Global Video Games for ‘Serious’ Gamers

[MONTRÉAL] I’ve always been a fan of video games, sometimes spending hours scouring through medieval landscapes blasting the crap out grotesque monsters or evil sorcerers. But I’ve recently come across a few video games that have a purpose to them other than pure entertainment. Rather than divert a player’s attention from the real world, these ‘serious’ video games attempt to bring a sense of reality to the screen.

(source: Serious Games Interactive)One such gaming developer is Copenhagen-based Serious Games Interactive, which was founded in 2006 “to revolutionise the use of computer games for purposes beyond entertainment.” They initiated a series of video games called Global Conflicts that challenges 13- to 19-year-olds to be critical and reflective citizens in a globalized world. They offer two versions of the game: one based in Palestine and the newer one in Latin America.

The Global Conflict: Palestine was released on July 5, 2007 and takes an interesting approach to gaming. The player takes on the role of a journalist within a simulated environment in contemporary Jerusalem. When I played the demo available for free download, I was assigned to write a story about checkpoints in the city. It began with me meeting my editor in a café who sends me off to research a story. In the demo version, there is only one story idea option: to write an article about the checkpoints. All the research comes directly from other characters the player/journalist meets and interviews within the Jerusalem gamescape. Another demo version of the game can be played directly online and is set in Latin America.

There is a notepad to copy direct quotations from people interviewed. You can see which characters are interactive because their names are tagged beside their characters within the game. The choice of questions to ask are limited. The player also decides which answers or comments come from those interviewed. The objective is to be as neutral as possible and to get as wide a perspective as possible so that an ‘objective’ article can be written. You even get to choose which newspaper to write for, either a Palestinian paper, an Isaeli paper or an international paper.

A second game I cam across is Food Force, an interactive game produced for the United Nations World Food Program (WFP). It can be downloaded for free from their website. The game has six missions for the player to accomplish that relates to the six stages related to the delivery of food aid in a crisis situation. The six missions are chronological to follow the logistical steps for delivering food aid from the beginning of the need of food aid until the recipients are no longer in need. They include: 1) Air Surveillance to assess the crisis, 2) Energy Pack for creating a formula for nutritious meal; 3) Air Drop to deliver emergency food aid by air; 4) Buy and Deliver of food aid from around the world; 5) The Food Run to overcome land obstacles to deliver food; 6) Future Farming to help the fictitious country feed itself over a 10-year timeline.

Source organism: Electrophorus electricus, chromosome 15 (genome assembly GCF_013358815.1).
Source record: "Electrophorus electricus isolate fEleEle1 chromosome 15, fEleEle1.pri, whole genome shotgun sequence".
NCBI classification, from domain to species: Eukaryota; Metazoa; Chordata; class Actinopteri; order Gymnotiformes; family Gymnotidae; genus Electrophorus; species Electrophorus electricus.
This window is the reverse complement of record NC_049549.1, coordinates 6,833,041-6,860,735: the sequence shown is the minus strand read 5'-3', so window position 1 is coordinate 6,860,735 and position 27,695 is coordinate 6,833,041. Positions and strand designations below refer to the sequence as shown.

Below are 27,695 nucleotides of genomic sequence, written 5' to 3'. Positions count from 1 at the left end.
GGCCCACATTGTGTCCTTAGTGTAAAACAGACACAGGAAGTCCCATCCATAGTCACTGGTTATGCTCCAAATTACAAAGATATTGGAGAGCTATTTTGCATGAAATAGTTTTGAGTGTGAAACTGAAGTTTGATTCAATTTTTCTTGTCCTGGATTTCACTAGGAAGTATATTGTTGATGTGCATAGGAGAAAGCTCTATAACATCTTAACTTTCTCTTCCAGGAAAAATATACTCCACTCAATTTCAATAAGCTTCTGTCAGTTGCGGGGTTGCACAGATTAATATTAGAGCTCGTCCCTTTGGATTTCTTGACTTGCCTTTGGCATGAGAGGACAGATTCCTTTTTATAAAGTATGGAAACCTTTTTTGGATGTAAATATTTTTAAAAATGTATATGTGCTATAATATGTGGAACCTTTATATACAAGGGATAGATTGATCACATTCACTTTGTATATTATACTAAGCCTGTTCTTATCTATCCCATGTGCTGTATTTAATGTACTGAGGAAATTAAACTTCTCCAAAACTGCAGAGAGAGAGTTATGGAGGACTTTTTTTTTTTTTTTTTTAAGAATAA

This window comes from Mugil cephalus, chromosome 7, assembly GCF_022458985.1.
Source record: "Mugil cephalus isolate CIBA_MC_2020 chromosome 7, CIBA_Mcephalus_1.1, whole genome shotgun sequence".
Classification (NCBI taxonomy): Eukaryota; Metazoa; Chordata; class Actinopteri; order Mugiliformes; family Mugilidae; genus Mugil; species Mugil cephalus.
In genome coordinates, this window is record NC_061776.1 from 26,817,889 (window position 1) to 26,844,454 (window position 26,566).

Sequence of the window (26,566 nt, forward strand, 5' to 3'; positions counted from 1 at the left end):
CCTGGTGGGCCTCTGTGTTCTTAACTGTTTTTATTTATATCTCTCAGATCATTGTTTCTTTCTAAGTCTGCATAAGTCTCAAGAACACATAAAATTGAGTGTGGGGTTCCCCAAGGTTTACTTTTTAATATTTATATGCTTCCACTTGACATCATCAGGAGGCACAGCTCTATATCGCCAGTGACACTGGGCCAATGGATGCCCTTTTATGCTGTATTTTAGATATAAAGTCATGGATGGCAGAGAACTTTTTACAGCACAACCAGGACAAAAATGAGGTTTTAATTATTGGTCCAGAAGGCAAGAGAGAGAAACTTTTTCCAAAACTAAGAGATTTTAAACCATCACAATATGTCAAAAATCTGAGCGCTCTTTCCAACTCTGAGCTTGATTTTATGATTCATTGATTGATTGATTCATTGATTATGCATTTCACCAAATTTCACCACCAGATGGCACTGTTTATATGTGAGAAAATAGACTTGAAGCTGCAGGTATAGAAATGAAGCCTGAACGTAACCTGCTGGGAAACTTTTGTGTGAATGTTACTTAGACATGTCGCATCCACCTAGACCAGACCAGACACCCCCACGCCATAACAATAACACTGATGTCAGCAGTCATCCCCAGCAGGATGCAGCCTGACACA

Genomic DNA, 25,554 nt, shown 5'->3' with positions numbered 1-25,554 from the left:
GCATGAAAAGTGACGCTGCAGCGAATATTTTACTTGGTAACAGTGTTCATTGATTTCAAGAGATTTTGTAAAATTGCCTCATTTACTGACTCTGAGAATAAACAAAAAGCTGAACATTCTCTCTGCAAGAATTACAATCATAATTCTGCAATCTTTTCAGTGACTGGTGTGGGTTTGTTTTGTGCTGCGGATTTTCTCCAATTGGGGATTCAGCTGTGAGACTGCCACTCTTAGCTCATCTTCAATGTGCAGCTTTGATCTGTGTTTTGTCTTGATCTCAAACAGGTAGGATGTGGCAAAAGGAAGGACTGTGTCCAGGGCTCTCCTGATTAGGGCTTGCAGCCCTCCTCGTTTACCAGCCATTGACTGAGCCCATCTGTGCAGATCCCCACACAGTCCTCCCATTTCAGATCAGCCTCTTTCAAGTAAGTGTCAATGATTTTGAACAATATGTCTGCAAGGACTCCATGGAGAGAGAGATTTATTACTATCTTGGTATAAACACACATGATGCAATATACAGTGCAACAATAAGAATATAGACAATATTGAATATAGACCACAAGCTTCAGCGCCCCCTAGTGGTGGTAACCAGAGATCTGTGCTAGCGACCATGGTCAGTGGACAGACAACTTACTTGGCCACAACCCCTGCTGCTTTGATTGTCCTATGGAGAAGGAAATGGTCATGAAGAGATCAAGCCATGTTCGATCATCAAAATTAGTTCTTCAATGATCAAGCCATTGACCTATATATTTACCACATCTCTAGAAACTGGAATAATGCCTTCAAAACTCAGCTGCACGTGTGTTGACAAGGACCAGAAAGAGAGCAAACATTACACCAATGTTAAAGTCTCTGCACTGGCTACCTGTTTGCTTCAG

The game does a pretty good job at portraying the varying stages of food crisis aid from the perspective of the United Nations. The game is basic but good for elementary or secondary  school-age kids, but for those interesting in digging deeper into UN food programs, they have a ‘The Reality’ link to video clips, a photo gallery, and links to WFP programs and to the WFP website for more detailed information. Unfortunately, the game maintains a Euro- or Western-centric perspective where mostly-white people help black people get out of a food crisis on the fictitious island of Sheylan in the Indian Ocean. The only black man has an American accent that resembles the voice of a polite Eddy Murphy. The attitudes of the “Crack Squad” project managers of the WFP crisis mission in Sheylan seemed modelled after American army types that makes the game’s WFP desire to solve the food crisis more cynical in line with US foreign policy as we are used to seeing it.

The third video game can be played online. Darfur is Dying was created as a result of the Darfur Digital Activist Contest that was launched by mtvU in partnership with the International Crisis Group and the Reebok Human Rights Foundation. This type of foundation is typically set up to associate a corporate brand name like Reebok with words like ‘human rights’ in response to bad press relating to its reputation as manufacturing its shoes in factories with less than stellar working conditions, as this report from China labour Watch describes. I’ve been searching the net for documentation but their campaign is obviously working because it is difficult to find reference to this show company without its foundation getting in the way. Websites that advocate for worker rights in the clothing manufacturing sector include: Behind the Label, Maquila Solidarity Network & Sweatshop Watch, whose website is no longer online.

In the image above, a screen shot taken while the character ( a young girl from a refugee camp) runs around looking for water for the camp. In the image, she is hiding behind a rock while heavily armed Janjaweed drive past. If they catch her she is taken away and can no longer help out at the refugee camp. The player is then forced to pick another refugee to seek water.

The three games have very different esthetics and objectives but provide an interesting approach to dealing with global issues using video games.

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